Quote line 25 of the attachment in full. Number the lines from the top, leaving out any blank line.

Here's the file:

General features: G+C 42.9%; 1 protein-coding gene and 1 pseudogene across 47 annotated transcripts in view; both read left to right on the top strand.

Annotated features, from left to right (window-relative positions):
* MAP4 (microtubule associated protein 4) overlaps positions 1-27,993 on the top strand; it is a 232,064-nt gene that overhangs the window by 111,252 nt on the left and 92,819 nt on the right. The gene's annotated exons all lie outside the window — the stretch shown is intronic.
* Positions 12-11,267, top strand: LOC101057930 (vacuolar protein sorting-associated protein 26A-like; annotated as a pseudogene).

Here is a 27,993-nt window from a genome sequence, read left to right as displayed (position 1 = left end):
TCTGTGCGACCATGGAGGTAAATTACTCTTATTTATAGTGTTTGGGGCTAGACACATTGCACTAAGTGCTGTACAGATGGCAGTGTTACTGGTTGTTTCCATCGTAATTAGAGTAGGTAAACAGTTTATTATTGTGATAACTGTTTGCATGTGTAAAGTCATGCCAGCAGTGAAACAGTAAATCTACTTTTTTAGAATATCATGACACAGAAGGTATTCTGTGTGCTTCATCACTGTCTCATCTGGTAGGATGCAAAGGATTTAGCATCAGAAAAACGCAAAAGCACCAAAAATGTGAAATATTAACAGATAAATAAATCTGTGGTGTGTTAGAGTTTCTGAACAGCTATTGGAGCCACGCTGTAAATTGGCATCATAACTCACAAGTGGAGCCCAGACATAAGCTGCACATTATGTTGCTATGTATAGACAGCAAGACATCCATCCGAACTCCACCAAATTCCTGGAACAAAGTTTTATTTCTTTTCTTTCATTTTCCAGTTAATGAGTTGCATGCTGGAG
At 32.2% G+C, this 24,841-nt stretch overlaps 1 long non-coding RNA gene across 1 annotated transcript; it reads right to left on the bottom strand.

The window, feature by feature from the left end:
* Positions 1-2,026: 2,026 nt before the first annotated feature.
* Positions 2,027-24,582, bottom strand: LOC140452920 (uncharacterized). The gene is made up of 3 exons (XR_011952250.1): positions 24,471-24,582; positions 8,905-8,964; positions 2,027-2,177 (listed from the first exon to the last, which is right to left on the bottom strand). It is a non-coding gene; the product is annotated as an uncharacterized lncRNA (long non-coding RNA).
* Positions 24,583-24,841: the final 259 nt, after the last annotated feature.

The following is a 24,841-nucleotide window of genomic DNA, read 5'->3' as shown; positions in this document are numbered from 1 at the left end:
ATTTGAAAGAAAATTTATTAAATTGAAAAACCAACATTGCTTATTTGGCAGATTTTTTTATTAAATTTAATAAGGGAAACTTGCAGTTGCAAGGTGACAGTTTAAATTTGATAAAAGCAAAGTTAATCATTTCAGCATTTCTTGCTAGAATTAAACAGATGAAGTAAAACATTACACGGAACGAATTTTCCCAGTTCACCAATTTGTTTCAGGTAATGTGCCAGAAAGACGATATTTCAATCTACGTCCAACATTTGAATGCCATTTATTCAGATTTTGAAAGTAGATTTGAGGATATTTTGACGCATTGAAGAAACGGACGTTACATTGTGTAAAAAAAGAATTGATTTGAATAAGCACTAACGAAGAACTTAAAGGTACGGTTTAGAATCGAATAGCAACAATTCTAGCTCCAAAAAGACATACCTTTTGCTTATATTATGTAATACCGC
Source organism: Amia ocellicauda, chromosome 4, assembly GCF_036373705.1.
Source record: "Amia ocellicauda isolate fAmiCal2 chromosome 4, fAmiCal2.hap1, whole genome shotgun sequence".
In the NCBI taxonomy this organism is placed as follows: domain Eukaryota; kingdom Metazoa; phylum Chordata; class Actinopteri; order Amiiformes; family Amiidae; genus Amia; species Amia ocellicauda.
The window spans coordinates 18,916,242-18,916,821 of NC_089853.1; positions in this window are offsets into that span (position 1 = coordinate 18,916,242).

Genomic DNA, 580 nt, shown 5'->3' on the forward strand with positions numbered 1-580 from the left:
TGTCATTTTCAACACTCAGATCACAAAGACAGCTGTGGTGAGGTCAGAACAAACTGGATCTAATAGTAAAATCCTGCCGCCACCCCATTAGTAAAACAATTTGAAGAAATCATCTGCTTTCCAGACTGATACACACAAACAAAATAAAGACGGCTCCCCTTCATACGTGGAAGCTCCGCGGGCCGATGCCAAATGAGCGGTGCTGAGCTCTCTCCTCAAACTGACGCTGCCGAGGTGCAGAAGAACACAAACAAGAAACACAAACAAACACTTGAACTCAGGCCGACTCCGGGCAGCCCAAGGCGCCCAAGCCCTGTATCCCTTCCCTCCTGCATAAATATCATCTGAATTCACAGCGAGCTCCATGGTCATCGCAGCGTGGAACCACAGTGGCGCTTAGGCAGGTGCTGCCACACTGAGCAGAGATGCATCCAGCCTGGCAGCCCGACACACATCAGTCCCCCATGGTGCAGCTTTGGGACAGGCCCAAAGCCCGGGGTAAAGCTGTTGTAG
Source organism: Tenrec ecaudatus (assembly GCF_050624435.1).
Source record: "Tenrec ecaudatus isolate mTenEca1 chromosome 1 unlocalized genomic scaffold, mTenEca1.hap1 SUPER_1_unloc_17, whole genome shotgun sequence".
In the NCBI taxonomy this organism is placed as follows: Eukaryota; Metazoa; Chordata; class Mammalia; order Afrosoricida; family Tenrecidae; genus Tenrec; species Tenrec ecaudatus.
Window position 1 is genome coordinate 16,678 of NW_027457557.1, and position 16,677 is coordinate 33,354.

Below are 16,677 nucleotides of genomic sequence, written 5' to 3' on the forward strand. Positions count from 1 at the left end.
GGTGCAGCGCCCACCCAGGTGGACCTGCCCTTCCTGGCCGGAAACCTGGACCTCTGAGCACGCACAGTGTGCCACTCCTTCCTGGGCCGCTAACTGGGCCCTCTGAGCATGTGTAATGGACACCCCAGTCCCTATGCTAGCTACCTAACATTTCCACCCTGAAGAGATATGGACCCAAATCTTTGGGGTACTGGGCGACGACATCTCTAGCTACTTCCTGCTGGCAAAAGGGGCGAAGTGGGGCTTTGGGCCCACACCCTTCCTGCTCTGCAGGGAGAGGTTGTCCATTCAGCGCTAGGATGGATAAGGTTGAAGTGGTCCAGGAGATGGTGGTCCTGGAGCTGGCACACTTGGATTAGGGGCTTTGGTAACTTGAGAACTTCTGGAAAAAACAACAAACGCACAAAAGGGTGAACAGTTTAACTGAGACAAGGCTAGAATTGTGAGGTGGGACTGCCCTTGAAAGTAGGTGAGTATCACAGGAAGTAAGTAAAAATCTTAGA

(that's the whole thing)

GGTGCAGCGCCCACCCAGGTGGACCTGCCCTTCCTGGCCGGAAACCTGGACCTCTGAGCACGCACAGTGTGCCACTCCTTCCTGGGCCGCTAACTGGGCCCTCTGAGCATGTGTAATGGACACCCCAGTCCCTATGCTAGCTACCTAACATTTCCACCCTGAAGAGATATGGACCCAAATCTTTGGGGTACTGGGCGACGACATCTCTAGCTACTTCCTGCTGGCAAAAGGGGCGAAGTGGGGCTTTGGGCCCACACCCTTCCTGCTCTGCAGGGAGAGGTTGTCCATTCAGCGCTAGGATGGATAAGGTTGAAGTGGTCCAGGAGATGGTGGTCCTGGAGCTGGCACACTTGGATTAGGGGCTTTGGTAACTTGAGAACTTCTGGAAAAAACAACAAACGCACAAAAGGGTGAACAGTTTAACTGAGACAAGGCTAGAATTGTGAGGTGGGACTGCCCTTGAAAGTAGGTGAGTATCACAGGAAGTAAGTAAAAATCTTAGA